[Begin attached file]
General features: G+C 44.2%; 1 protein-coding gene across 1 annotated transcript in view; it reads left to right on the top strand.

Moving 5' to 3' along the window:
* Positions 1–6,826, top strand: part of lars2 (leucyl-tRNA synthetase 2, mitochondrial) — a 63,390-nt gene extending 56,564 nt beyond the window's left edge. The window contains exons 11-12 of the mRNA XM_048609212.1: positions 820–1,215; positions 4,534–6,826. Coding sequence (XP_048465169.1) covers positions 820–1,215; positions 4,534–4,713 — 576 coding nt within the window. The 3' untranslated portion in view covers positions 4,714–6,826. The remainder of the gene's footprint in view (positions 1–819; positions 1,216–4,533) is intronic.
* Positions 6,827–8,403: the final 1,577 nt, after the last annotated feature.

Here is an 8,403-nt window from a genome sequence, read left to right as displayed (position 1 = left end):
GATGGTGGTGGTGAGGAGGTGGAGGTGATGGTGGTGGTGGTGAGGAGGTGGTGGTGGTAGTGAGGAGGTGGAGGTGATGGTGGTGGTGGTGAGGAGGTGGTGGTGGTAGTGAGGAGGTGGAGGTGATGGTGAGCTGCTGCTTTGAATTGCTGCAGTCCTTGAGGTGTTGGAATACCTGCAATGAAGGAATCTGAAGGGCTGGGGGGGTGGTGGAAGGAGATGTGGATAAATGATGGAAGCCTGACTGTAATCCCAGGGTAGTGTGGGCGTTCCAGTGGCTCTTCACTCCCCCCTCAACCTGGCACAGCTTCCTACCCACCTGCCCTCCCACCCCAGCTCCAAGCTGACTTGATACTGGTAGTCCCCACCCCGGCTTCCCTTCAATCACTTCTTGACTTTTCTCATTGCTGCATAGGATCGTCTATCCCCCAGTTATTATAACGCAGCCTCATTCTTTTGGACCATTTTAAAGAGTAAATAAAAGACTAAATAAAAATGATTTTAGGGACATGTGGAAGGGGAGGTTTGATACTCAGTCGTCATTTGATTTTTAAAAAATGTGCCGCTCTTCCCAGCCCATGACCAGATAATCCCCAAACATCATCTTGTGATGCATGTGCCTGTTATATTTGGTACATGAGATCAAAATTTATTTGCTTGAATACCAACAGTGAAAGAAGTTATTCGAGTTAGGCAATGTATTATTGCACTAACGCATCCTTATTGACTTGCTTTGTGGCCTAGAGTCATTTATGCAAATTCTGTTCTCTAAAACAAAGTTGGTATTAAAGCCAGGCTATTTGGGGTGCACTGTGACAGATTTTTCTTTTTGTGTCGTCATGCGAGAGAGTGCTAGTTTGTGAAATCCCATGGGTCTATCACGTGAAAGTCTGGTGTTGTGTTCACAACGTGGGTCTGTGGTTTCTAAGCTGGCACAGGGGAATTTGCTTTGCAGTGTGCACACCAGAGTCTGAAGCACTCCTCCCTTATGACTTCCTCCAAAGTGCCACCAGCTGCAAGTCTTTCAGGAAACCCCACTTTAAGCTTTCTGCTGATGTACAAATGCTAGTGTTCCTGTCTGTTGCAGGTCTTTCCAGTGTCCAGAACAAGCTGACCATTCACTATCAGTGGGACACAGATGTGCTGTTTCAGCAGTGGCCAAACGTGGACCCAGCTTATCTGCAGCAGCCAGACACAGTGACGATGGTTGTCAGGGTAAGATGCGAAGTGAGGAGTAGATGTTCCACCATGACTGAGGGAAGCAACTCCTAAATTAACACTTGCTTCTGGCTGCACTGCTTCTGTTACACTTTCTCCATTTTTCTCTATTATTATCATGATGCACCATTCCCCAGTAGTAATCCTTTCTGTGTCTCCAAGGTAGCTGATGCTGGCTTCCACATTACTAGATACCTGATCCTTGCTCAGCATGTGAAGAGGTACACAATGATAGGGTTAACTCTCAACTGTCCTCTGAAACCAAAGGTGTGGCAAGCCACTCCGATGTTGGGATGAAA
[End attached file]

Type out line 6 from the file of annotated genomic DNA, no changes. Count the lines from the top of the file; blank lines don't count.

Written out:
GATGGTGGTGGTGAGGAGGTGGAGGTGATGGTGGTGGTGGTGAGGAGGTGGTGGTGGTAGTGAGGAGGTGGAGGTGATGGTGGTGGTGGTGAGGAGGTGGTGGTGGTAGTGAGGAGGTGGAGGTGATGGTGAGCTGCTGCTTTGAATTGCTGCAGTCCTTGAGGTGTTGGAATACCTGCAATGAAGGAATCTGAAGGGCTGGGGGGGTGGTGGAAGGAGATGTGGATAAATGATGGAAGCCTGACTGTAATCCCAGGGTAGTGTGGGCGTTCCAGTGGCTCTTCACTCCCCCCTCAACCTGGCACAGCTTCCTACCCACCTGCCCTCCCACCCCAGCTCCAAGCTGACTTGATACTGGTAGTCCCCACCCCGGCTTCCCTTCAATCACTTCTTGACTTTTCTCATTGCTGCATAGGATCGTCTATCCCCCAGTTATTATAACGCAGCCTCATTCTTTTGGACCATTTTAAAGAGTAAATAAAAGACTAAATAAAAATGATTTTAGGGACATGTGGAAGGGGAGGTTTGATACTCAGTCGTCATTTGATTTTTAAAAAATGTGCCGCTCTTCCCAGCCCATGACCAGATAATCCCCAAACATCATCTTGTGATGCATGTGCCTGTTATATTTGGTACATGAGATCAAAATTTATTTGCTTGAATACCAACAGTGAAAGAAGTTATTCGAGTTAGGCAATGTATTATTGCACTAACGCATCCTTATTGACTTGCTTTGTGGCCTAGAGTCATTTATGCAAATTCTGTTCTCTAAAACAAAGTTGGTATTAAAGCCAGGCTATTTGGGGTGCACTGTGACAGATTTTTCTTTTTGTGTCGTCATGCGAGAGAGTGCTAGTTTGTGAAATCCCATGGGTCTATCACGTGAAAGTCTGGTGTTGTGTTCACAACGTGGGTCTGTGGTTTCTAAGCTGGCACAGGGGAATTTGCTTTGCAGTGTGCACACCAGAGTCTGAAGCACTCCTCCCTTATGACTTCCTCCAAAGTGCCACCAGCTGCAAGTCTTTCAGGAAACCCCACTTTAAGCTTTCTGCTGATGTACAAATGCTAGTGTTCCTGTCTGTTGCAGGTCTTTCCAGTGTCCAGAACAAGCTGACCATTCACTATCAGTGGGACACAGATGTGCTGTTTCAGCAGTGGCCAAACGTGGACCCAGCTTATCTGCAGCAGCCAGACACAGTGACGATGGTTGTCAGGGTAAGATGCGAAGTGAGGAGTAGATGTTCCACCATGACTGAGGGAAGCAACTCCTAAATTAACACTTGCTTCTGGCTGCACTGCTTCTGTTACACTTTCTCCATTTTTCTCTATTATTATCATGATGCACCATTCCCCAGTAGTAATCCTTTCTGTGTCTCCAAGGTAGCTGATGCTGGCTTCCACATTACTAGATACCTGATCCTTGCTCAGCATGTGAAGAGGTACACAATGATAGGGTTAACTCTCAACTGTCCTCTGAAACCAAAGGTGTGGCAAGCCACTCCGATGTTGGGATGAAA